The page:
Foreign Multinational Corporations and Japan's Evolving Syncretic Model of Capitalism
Kushida, K. E., K. Shimizu and J. Oi, Eds. (2014). Syncretism: Corporate Restructuring and Political Reform in Japan, Shorenstein APARC.
48 Pages Posted: 14 Jun 2018
Date Written: 2014
Kenji Kushida analyzes foreign multinational corporations in Japan, particularly in the financial, automobile, pharmaceuticals, and telecommunications sectors that absorbed massive foreign direct investment inflows after the mid-1990s. He finds that regulatory shifts, driven by political logic, reshaped the competitive environment facing the foreign firms. Not only were formal and informal entry barriers removed, but the rules governing industry dynamics shifted to the advantage of the business models of foreign firms over those of the domestic incumbents. The distinctive characteristics of Japan’s political economy, such as the main banks, long-term labor, and keireitsu corporate groups, which had hitherto made it difficult for foreign firms to compete in Japan, actually were transformed functionally to aid foreign firms in making inroads into Japanese markets. Foreign firms often exploited gaps in the new regulatory structure, and took advantage of their ability to o er alternative employment structures and the slow adjustment of incumbent Japanese firms. They did not replace major Japanese firms, but they introduced new norms and practices that coexisted and melded syncretically with the older, pre-existing norms and practices.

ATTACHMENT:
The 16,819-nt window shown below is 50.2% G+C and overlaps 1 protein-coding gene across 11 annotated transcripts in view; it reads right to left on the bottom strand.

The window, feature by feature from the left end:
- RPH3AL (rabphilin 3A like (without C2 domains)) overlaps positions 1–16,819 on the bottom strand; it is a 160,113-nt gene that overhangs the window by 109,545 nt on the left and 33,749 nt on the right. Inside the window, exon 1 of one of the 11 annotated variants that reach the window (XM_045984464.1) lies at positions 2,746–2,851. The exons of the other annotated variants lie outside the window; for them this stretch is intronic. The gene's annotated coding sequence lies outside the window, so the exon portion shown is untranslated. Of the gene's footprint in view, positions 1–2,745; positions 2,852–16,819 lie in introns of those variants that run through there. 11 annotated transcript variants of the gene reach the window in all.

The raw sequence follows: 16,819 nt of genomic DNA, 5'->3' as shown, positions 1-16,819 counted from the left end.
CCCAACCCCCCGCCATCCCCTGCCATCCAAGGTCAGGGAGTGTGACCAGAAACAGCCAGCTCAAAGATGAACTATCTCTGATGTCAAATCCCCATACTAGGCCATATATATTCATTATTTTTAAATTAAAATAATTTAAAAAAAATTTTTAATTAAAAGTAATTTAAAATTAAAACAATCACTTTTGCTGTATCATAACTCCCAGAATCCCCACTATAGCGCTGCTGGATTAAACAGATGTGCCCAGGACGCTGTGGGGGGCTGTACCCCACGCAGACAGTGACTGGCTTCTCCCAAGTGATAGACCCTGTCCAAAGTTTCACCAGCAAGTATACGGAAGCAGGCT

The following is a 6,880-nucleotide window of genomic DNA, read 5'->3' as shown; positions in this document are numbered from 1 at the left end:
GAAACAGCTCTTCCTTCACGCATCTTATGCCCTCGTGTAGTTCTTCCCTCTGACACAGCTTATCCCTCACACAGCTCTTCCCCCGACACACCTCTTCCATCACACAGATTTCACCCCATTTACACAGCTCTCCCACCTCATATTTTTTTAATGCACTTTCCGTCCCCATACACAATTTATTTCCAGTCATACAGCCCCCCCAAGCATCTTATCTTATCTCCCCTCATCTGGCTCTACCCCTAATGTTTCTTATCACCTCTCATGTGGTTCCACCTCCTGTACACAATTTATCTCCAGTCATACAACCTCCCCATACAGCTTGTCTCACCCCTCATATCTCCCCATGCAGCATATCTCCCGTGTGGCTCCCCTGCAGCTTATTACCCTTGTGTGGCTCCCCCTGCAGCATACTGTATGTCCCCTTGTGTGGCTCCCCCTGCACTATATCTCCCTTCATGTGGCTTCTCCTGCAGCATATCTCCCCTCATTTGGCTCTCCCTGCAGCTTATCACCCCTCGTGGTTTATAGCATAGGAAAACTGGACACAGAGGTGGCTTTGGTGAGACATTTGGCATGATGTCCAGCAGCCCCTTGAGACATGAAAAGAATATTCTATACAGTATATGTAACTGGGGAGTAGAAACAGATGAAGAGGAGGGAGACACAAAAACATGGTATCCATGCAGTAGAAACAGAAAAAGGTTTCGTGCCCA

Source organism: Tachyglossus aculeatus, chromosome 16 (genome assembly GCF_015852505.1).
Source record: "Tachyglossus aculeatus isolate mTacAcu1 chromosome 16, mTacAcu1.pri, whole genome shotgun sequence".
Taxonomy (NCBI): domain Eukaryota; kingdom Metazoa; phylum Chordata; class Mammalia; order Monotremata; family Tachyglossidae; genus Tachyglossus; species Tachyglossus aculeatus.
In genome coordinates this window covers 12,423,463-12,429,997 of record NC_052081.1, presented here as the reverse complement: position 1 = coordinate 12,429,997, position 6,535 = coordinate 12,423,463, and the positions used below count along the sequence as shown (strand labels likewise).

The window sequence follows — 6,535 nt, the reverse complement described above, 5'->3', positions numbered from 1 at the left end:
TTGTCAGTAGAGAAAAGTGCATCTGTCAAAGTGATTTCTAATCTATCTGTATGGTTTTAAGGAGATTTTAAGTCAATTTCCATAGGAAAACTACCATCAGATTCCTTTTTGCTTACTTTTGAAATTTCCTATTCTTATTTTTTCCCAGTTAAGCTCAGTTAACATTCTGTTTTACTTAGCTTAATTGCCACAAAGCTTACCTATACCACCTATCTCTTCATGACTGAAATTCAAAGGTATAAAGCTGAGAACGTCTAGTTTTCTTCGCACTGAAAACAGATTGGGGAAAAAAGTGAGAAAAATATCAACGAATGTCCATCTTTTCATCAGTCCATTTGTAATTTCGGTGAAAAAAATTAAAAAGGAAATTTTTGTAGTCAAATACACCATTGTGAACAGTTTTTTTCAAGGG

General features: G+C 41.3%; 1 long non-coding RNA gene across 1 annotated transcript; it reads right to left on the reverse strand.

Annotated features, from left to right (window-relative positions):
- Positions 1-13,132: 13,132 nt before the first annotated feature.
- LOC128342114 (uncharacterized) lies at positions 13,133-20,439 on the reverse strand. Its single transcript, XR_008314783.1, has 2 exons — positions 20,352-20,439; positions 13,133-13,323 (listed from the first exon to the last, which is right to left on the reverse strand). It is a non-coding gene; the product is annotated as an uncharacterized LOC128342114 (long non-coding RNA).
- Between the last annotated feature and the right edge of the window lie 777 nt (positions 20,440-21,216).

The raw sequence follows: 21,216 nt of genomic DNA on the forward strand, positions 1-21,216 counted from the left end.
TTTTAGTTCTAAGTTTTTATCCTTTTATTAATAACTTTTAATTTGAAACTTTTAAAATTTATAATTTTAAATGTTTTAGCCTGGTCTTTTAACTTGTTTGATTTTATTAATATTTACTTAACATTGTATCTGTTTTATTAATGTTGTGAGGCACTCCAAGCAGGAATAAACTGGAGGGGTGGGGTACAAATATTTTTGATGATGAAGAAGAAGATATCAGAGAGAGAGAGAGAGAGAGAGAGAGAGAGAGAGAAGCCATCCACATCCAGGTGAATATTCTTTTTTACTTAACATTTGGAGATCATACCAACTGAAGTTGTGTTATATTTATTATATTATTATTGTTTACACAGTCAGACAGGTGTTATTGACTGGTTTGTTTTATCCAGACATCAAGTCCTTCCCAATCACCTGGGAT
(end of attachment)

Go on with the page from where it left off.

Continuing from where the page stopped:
Keywords: Japan political economy, multinational corporations, foreign direct investment, regulatory reform, industry reform
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